https://www.cnet.com/news/european-supe ... ne-so-mad/
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AFAIK wrote:The foreign billionaires who own top clubs have proposed a way to make football even more corrupt and money grubbing than FIFA could ever achieve. Even though they've united every level of the sport against them I'm not sure that will deter them since most of their fans and money are outside Europe. Besides if they are successful in establishing a new league they'll never face the threat of relegation ever again.
https://www.cnet.com/news/european-supe ... ne-so-mad/
Juin wrote:I only heard about this Super League today. Sounds crazy. How long had this been in the works?
to let the powers that be see how easily they could do without so many of us, even just temporarily is a risk no sane electorate should ever take.
AFAIK wrote:The foreign billionaires who own top clubs have proposed a way to make football even more corrupt and money grubbing than FIFA could ever achieve.
The billionaires hell-bent on ruining football must be brought to heel
Billionaires, big businesses with global brands, and a Wall Street bank with a multibillion-dollar financing package – this is where everyone’s supposed to cheer “goal!”
The new European Super League, which will see England’s “top” six clubs (including Arsenal, Chelsea, Liverpool, Manchester City, Manchester United and Tottenham) break from the Premier League, is surely going to bring in investment and, ah, jobs (maybe) and investment!
And at the front of the queue should be the government with its pom poms, playing cheerleader for the “free market” while saying “look it’ll bring in investment and, ah, jobs (maybe) and investment”.
That’s how big corporate actions are supposed to be greeted, right? Not as something to be concerned about, because the billionaire football bosses are ultimately investing in Britain! Aren’t they?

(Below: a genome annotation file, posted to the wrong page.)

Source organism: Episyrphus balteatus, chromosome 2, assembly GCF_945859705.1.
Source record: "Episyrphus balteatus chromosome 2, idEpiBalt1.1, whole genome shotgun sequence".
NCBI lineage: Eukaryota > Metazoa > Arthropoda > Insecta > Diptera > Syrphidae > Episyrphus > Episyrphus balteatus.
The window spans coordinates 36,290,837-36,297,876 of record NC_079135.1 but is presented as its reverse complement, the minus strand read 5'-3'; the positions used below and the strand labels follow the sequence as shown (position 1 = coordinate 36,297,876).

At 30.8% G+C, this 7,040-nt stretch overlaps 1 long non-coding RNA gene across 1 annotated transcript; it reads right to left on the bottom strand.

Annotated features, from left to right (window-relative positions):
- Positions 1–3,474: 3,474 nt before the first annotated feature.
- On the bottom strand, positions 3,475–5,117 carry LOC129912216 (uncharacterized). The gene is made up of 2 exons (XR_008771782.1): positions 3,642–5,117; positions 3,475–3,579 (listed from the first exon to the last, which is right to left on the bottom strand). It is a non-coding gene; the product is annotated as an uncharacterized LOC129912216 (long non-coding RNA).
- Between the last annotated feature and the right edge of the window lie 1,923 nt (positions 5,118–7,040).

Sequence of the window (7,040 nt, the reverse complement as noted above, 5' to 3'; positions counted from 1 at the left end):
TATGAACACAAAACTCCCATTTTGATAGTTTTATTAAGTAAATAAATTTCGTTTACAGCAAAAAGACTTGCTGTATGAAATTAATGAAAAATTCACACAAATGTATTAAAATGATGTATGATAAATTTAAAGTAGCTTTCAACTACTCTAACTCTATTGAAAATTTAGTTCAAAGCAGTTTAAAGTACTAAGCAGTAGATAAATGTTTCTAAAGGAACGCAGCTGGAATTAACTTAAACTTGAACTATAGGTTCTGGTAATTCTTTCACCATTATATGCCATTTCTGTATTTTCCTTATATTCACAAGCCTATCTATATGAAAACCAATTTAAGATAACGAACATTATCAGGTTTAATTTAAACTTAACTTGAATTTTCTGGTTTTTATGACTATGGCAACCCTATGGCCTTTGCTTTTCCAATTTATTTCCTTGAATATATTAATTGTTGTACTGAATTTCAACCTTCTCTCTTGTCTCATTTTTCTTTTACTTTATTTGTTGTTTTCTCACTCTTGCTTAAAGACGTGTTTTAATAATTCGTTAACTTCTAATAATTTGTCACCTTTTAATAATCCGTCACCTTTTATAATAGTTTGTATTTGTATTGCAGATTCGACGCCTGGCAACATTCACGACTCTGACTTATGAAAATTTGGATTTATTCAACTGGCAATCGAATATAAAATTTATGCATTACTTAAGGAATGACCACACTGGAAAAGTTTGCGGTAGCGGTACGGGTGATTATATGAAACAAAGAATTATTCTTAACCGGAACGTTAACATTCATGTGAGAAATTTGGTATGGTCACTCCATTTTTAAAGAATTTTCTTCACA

It shouldn’t come as any surprise that people behind this thought they'd get away with it. In their business lives before they started adding sports clubs to their collections of fine wines, and mansions and racehorses, they’ve always got away with such actions and they’ve usually been feted for doing so.
Their wheeling and dealing? Applauded, generally regardless of the jobs axed, the prices hiked, the damage done. There are gushing profiles courtesy of a compliant financial press. Dinners with politicians. Sometimes honours.
The modern Trumpian tactic of saying black is white and white is black again and again and again and having people believe it? It isn’t new. It’s been going on forever in corporate circles.
The owners of these clubs and their pals have been carving things up to their liking and conning us with the line that it’s capitalism, and everyone wins from the trickle-down when it’s red in tooth and claw, for years, in multiple arenas.
And people have largely bought it. Oh, there’s been the odd grumble here and there. A critic or two to put the other side in the media, but the point is that those in power have largely bought it too, usually with the aid of some lobbying (and we’re now seeing the messy results of that too aren’t we) and so it goes on.
It’s taken a step so naked, so brazen, so blatant in its unadulterated greed that it eclipses even football’s everyday variety, so shameless about its cynical attempt to fix the market, to get the people who usually greet stuff like this with an airy “of course, just make sure the cheque’s in the post” with the word “no”.
That must have come as quite the shock to the people behind this. They aren’t used to hearing that. This sort of sound and fury is strange music to them. Even their players, whose silence they might have hoped to buy with the prospect of a fat cheque, even they’ve been protesting. As well they might. A lot of them follow the NFL and they know that the next step in the sort of closed oligopoly envisaged by the creators of this league must be a salary cap.
Reading the room, the politicians, whom the money men usually divide and rule, are now promising action. But what sort of action?
Well, that’s where it gets interesting. One of the steps under consideration is using competition law to bring a halt to this, which is by far the least radical option, and thus the most palatable to ministers, and also some sort of joke.
Competition law is supposed to keep business honest but it rarely does. Corporate actions are always announced “subject to regulatory approval” but it’s vanishingly rare for that not to be granted.
Oligopolies like that one envisaged, even outright monopolies, can be seen wherever you look.
There are just a handful of banks of any size in this country. Ditto insurance companies. There’s a single search engine (Google the number of people who use Bing if you don’t believe me). Facebook, Apple and their mates buyout potential threats to their businesses every day. Amazon has crushed whole retail sectors beneath Jeff Bezos’ boots.